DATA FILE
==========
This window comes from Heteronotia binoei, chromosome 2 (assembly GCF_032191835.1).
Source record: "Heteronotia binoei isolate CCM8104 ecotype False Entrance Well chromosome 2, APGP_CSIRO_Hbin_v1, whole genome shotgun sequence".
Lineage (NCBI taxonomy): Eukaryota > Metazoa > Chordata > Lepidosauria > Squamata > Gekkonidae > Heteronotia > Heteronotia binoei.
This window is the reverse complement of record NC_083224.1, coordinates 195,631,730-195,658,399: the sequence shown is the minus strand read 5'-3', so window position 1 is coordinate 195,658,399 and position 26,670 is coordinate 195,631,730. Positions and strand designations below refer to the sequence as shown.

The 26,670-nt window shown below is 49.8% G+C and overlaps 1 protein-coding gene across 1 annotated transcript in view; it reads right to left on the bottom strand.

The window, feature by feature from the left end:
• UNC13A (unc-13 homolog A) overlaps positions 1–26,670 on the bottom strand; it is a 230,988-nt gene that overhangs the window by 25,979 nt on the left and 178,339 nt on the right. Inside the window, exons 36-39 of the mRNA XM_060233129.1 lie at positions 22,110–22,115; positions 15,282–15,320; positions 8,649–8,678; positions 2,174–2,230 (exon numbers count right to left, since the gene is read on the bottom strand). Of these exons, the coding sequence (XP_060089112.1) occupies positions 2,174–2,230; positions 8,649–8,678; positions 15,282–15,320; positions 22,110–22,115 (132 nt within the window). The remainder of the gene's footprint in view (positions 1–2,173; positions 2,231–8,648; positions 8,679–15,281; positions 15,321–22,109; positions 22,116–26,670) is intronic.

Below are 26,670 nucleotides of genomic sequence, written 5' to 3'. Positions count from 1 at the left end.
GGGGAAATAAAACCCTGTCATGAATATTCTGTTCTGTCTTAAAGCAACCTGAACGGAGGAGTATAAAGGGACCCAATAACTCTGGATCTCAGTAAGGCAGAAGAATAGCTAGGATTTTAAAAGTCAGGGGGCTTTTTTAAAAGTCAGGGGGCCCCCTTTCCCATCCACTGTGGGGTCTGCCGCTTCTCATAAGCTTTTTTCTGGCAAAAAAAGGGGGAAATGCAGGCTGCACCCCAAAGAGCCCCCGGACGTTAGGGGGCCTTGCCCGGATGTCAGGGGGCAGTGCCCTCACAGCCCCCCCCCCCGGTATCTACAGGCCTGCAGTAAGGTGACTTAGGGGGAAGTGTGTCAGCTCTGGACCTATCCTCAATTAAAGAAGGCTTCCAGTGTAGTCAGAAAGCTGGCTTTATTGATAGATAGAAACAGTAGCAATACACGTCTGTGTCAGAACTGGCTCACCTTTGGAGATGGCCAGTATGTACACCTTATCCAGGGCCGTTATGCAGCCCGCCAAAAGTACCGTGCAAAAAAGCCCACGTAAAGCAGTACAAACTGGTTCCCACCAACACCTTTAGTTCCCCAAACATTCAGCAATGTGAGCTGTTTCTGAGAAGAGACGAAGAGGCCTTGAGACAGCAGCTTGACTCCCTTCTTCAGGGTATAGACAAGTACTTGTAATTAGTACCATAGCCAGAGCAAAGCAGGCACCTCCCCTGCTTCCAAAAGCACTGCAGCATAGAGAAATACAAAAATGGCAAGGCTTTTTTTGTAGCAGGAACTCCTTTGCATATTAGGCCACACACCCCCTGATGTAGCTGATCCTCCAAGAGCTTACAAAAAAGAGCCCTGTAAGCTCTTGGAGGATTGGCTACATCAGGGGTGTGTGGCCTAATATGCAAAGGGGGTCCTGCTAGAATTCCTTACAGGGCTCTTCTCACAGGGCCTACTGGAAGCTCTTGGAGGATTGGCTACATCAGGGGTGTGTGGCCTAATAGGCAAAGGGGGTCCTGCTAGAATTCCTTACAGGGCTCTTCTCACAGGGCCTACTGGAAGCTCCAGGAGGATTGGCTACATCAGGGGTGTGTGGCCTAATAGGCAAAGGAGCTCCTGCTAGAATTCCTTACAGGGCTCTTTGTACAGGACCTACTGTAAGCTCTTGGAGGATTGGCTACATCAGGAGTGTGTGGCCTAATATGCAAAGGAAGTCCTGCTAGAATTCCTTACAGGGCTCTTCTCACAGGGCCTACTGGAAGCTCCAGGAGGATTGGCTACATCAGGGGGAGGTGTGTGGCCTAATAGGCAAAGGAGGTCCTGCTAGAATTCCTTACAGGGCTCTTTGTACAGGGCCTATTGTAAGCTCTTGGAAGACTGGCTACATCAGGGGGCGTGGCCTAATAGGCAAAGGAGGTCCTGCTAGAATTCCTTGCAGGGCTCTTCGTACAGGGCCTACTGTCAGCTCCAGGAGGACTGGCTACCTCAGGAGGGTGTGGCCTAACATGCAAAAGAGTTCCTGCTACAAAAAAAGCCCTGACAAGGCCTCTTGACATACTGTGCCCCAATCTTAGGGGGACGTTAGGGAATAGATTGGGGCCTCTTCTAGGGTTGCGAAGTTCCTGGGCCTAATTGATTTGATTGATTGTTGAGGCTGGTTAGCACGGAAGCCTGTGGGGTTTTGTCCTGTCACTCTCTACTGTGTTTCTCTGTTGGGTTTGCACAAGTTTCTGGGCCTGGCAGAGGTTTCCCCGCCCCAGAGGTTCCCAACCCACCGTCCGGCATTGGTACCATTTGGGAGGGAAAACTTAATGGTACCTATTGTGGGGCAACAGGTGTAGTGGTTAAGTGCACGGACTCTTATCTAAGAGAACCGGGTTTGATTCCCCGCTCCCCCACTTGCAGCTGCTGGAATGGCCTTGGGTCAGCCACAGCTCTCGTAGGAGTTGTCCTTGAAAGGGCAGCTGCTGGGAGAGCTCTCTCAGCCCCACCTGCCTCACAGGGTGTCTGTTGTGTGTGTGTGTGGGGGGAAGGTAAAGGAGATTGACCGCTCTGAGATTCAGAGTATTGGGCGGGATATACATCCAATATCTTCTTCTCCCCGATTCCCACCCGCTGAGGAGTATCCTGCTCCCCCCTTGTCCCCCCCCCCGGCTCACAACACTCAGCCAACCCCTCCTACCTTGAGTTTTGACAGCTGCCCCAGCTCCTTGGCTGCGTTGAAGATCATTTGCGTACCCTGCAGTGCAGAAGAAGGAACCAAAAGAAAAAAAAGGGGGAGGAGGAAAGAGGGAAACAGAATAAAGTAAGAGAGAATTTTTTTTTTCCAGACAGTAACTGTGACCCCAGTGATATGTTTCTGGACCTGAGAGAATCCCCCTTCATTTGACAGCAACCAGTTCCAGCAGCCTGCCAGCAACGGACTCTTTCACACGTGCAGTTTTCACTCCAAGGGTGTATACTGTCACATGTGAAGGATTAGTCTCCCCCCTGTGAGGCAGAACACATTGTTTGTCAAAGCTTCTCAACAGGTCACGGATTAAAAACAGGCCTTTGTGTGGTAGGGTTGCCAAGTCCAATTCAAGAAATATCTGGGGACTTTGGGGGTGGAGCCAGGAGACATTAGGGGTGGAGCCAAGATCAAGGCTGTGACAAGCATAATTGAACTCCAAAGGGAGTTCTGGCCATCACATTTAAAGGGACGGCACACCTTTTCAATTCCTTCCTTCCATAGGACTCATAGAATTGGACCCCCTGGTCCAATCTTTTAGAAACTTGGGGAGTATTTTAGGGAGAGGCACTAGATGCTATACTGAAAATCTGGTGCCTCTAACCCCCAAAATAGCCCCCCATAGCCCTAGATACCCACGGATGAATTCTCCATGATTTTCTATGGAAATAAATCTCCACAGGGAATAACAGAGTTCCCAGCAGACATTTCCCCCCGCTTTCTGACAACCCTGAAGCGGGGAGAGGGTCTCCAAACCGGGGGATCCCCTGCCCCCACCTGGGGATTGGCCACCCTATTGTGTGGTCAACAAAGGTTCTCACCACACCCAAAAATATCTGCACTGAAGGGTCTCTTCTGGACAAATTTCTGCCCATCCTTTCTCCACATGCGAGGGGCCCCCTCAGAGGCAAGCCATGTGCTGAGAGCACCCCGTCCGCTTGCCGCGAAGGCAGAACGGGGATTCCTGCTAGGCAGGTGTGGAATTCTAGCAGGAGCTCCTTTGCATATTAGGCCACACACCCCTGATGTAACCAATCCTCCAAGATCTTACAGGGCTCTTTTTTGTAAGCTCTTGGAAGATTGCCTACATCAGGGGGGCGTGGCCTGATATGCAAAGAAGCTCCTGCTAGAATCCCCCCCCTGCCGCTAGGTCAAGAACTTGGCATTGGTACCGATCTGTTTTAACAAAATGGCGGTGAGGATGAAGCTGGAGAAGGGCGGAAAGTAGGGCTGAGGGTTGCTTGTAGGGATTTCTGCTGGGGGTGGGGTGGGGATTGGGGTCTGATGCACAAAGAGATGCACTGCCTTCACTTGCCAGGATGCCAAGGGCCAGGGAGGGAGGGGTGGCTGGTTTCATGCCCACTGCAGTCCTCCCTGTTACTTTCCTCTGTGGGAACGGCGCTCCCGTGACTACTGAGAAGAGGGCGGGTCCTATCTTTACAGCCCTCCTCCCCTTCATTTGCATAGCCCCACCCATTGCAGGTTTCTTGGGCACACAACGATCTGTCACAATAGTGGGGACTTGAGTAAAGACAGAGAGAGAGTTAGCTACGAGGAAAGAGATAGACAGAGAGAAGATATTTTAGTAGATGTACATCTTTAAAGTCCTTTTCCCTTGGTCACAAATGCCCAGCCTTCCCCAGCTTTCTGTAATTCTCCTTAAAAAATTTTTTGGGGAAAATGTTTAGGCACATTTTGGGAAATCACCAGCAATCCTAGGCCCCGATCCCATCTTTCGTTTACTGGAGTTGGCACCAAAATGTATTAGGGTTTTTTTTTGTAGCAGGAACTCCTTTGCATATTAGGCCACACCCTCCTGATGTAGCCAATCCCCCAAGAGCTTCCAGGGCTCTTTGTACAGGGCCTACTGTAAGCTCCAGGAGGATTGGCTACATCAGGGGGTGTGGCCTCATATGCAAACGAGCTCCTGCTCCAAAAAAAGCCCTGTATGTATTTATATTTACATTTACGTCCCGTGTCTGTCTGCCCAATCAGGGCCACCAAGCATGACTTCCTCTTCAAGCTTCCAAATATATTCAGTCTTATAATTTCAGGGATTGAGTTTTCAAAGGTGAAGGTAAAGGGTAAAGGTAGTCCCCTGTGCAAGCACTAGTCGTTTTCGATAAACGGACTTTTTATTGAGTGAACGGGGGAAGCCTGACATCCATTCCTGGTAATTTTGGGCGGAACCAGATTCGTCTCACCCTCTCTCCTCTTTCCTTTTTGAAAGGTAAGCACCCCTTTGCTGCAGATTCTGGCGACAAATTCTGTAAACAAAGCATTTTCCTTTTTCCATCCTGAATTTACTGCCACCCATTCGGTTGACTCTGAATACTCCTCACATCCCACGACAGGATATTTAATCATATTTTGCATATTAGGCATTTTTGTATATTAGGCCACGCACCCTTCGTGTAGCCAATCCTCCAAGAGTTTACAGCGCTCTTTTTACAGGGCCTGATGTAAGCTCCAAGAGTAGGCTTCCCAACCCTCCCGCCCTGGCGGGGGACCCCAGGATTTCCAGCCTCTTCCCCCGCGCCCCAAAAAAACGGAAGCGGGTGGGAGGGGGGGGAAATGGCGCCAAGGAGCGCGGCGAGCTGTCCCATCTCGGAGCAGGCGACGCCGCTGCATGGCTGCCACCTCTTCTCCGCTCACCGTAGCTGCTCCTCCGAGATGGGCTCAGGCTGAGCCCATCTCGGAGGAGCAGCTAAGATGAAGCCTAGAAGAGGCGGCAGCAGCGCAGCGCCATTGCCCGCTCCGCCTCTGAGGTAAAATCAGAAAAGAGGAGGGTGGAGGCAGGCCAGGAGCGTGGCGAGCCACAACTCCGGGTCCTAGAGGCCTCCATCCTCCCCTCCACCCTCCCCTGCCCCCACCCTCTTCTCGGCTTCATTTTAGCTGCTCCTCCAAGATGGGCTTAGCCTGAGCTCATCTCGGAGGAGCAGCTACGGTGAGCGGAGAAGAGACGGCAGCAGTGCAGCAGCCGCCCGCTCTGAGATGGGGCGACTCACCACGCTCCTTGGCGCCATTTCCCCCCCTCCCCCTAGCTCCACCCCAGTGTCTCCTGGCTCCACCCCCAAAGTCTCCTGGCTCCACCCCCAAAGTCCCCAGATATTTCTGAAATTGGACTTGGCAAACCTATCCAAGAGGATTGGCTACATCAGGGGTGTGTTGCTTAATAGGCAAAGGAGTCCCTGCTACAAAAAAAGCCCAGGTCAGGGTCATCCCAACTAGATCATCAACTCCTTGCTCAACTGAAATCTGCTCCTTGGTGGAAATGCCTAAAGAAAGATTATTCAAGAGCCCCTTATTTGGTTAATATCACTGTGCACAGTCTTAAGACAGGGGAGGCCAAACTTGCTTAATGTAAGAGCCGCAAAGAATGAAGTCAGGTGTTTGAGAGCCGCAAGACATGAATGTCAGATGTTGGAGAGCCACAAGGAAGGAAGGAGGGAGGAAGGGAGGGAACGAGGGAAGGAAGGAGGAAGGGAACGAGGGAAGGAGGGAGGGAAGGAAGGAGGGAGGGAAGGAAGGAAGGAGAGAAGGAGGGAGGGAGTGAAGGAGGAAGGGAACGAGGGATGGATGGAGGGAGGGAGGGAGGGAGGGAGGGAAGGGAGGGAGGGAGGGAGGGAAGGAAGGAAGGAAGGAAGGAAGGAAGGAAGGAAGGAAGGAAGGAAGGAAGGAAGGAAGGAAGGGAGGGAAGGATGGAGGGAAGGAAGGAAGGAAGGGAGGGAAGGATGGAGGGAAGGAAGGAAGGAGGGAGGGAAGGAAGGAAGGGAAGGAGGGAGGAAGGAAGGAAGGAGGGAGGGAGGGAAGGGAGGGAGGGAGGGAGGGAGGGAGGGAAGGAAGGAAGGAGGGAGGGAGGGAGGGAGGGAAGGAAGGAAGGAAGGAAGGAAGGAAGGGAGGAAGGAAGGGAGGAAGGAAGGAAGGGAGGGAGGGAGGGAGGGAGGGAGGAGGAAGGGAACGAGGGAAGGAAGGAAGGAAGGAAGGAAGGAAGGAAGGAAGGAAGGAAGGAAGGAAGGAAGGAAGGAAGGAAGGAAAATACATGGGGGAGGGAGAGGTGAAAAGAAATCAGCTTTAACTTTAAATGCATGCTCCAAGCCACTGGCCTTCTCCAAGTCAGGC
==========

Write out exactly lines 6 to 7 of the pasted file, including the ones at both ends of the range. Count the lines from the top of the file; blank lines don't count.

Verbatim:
The window, feature by feature from the left end:
• UNC13A (unc-13 homolog A) overlaps positions 1–26,670 on the bottom strand; it is a 230,988-nt gene that overhangs the window by 25,979 nt on the left and 178,339 nt on the right. Inside the window, exons 36-39 of the mRNA XM_060233129.1 lie at positions 22,110–22,115; positions 15,282–15,320; positions 8,649–8,678; positions 2,174–2,230 (exon numbers count right to left, since the gene is read on the bottom strand). Of these exons, the coding sequence (XP_060089112.1) occupies positions 2,174–2,230; positions 8,649–8,678; positions 15,282–15,320; positions 22,110–22,115 (132 nt within the window). The remainder of the gene's footprint in view (positions 1–2,173; positions 2,231–8,648; positions 8,679–15,281; positions 15,321–22,109; positions 22,116–26,670) is intronic.